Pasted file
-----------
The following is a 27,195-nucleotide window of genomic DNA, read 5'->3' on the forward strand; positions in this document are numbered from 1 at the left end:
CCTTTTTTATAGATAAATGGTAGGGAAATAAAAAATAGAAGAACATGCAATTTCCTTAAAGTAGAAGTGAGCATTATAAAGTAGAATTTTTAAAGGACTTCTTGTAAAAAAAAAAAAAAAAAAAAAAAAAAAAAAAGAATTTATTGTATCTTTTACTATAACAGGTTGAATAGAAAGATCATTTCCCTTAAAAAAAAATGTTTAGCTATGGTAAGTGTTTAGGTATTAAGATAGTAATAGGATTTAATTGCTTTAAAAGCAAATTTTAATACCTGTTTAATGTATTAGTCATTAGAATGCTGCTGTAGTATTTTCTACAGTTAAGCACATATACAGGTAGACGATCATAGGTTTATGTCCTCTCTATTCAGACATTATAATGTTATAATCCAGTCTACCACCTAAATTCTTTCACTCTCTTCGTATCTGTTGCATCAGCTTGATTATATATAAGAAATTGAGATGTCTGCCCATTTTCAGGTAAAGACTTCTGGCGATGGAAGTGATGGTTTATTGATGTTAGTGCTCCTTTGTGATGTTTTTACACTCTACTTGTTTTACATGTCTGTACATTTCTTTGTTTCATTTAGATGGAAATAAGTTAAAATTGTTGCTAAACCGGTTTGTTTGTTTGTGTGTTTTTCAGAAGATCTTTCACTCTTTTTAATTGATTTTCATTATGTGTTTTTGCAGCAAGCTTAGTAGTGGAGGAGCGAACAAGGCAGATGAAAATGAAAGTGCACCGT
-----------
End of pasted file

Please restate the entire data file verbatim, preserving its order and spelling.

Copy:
The following is a 27,195-nucleotide window of genomic DNA, read 5'->3' on the forward strand; positions in this document are numbered from 1 at the left end:
CCTTTTTTATAGATAAATGGTAGGGAAATAAAAAATAGAAGAACATGCAATTTCCTTAAAGTAGAAGTGAGCATTATAAAGTAGAATTTTTAAAGGACTTCTTGTAAAAAAAAAAAAAAAAAAAAAAAAAAAAAAAGAATTTATTGTATCTTTTACTATAACAGGTTGAATAGAAAGATCATTTCCCTTAAAAAAAAATGTTTAGCTATGGTAAGTGTTTAGGTATTAAGATAGTAATAGGATTTAATTGCTTTAAAAGCAAATTTTAATACCTGTTTAATGTATTAGTCATTAGAATGCTGCTGTAGTATTTTCTACAGTTAAGCACATATACAGGTAGACGATCATAGGTTTATGTCCTCTCTATTCAGACATTATAATGTTATAATCCAGTCTACCACCTAAATTCTTTCACTCTCTTCGTATCTGTTGCATCAGCTTGATTATATATAAGAAATTGAGATGTCTGCCCATTTTCAGGTAAAGACTTCTGGCGATGGAAGTGATGGTTTATTGATGTTAGTGCTCCTTTGTGATGTTTTTACACTCTACTTGTTTTACATGTCTGTACATTTCTTTGTTTCATTTAGATGGAAATAAGTTAAAATTGTTGCTAAACCGGTTTGTTTGTTTGTGTGTTTTTCAGAAGATCTTTCACTCTTTTTAATTGATTTTCATTATGTGTTTTTGCAGCAAGCTTAGTAGTGGAGGAGCGAACAAGGCAGATGAAAATGAAAGTGCACCGT